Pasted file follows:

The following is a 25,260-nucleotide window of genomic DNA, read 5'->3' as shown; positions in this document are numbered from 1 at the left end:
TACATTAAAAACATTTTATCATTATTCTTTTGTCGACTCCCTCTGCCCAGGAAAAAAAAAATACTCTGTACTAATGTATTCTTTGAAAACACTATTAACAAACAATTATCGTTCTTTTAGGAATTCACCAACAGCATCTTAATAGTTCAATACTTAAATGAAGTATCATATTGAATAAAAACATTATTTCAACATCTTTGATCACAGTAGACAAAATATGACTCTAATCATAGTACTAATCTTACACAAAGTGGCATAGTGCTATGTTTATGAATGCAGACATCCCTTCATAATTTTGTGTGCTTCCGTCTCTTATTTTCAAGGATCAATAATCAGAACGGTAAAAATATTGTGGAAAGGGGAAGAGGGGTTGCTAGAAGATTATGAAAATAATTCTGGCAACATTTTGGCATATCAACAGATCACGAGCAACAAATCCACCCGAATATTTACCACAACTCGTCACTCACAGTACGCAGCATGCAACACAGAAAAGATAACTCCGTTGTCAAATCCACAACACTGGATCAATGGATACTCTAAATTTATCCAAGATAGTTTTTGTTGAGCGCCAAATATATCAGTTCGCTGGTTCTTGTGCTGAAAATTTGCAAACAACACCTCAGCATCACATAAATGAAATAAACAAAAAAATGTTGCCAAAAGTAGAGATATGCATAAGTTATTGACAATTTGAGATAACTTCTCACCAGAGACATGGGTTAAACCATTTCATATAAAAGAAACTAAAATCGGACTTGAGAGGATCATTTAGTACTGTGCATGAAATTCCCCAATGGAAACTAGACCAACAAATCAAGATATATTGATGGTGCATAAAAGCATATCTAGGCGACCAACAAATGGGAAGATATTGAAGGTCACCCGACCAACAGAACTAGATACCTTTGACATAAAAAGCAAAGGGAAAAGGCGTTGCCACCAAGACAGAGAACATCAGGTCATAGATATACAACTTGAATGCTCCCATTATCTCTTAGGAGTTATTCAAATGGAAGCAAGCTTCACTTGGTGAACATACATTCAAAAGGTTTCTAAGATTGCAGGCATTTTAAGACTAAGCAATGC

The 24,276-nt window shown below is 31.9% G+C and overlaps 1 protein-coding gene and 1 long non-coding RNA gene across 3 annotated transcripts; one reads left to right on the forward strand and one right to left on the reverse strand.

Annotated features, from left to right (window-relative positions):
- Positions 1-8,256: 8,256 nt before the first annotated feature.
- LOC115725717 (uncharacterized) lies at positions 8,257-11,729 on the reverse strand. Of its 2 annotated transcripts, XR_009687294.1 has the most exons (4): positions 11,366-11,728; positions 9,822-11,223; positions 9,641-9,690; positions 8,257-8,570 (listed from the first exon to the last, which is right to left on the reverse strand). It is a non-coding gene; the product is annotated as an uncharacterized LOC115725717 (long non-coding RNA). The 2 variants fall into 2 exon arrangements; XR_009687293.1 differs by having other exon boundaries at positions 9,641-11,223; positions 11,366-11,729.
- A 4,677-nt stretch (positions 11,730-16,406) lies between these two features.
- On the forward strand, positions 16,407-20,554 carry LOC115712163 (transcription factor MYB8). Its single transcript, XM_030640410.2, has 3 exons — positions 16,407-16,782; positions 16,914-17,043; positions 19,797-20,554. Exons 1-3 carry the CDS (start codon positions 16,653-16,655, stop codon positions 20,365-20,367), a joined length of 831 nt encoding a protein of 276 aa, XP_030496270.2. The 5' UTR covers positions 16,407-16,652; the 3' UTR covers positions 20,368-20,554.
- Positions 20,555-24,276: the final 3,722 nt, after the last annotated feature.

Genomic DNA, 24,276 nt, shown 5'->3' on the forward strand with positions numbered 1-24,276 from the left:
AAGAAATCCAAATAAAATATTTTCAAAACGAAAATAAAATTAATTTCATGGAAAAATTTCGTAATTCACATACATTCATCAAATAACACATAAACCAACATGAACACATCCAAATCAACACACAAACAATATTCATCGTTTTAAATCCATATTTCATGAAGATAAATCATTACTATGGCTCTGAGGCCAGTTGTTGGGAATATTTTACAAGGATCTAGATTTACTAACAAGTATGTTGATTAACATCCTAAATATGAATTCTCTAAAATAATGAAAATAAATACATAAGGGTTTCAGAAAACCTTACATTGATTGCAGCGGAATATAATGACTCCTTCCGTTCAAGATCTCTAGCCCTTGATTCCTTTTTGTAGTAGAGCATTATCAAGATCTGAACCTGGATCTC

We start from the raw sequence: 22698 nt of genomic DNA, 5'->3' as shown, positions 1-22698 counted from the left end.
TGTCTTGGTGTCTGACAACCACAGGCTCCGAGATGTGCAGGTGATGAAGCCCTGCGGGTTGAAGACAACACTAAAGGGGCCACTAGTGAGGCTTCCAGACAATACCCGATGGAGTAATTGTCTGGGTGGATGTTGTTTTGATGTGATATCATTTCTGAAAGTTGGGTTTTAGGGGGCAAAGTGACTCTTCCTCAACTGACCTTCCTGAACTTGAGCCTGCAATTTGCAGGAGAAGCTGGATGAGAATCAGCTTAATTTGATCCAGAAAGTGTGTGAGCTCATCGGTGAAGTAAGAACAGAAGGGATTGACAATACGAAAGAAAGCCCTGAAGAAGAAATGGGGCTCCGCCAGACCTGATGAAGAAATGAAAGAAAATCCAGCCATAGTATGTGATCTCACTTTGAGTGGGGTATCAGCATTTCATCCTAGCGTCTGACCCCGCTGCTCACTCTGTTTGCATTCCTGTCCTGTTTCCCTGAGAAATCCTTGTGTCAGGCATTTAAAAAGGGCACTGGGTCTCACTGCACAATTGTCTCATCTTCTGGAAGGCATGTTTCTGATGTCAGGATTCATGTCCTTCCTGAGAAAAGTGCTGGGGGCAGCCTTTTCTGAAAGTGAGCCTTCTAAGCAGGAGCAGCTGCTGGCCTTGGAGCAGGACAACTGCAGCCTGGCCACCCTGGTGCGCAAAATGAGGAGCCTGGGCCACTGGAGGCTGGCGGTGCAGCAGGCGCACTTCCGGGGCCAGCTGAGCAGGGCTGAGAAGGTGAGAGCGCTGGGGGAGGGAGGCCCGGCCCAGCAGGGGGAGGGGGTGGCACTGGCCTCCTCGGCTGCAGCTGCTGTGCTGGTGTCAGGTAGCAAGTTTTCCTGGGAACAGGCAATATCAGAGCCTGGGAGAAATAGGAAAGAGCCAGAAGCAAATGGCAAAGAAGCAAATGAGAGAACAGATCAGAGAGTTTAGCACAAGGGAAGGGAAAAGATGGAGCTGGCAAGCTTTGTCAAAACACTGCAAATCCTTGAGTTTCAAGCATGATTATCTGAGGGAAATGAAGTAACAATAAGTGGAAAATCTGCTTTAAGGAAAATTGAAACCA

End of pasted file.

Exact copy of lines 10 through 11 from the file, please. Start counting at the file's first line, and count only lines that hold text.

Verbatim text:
Genomic DNA, 24,276 nt, shown 5'->3' on the forward strand with positions numbered 1-24,276 from the left:
AAGAAATCCAAATAAAATATTTTCAAAACGAAAATAAAATTAATTTCATGGAAAAATTTCGTAATTCACATACATTCATCAAATAACACATAAACCAACATGAACACATCCAAATCAACACACAAACAATATTCATCGTTTTAAATCCATATTTCATGAAGATAAATCATTACTATGGCTCTGAGGCCAGTTGTTGGGAATATTTTACAAGGATCTAGATTTACTAACAAGTATGTTGATTAACATCCTAAATATGAATTCTCTAAAATAATGAAAATAAATACATAAGGGTTTCAGAAAACCTTACATTGATTGCAGCGGAATATAATGACTCCTTCCGTTCAAGATCTCTAGCCCTTGATTCCTTTTTGTAGTAGAGCATTATCAAGATCTGAACCTGGATCTC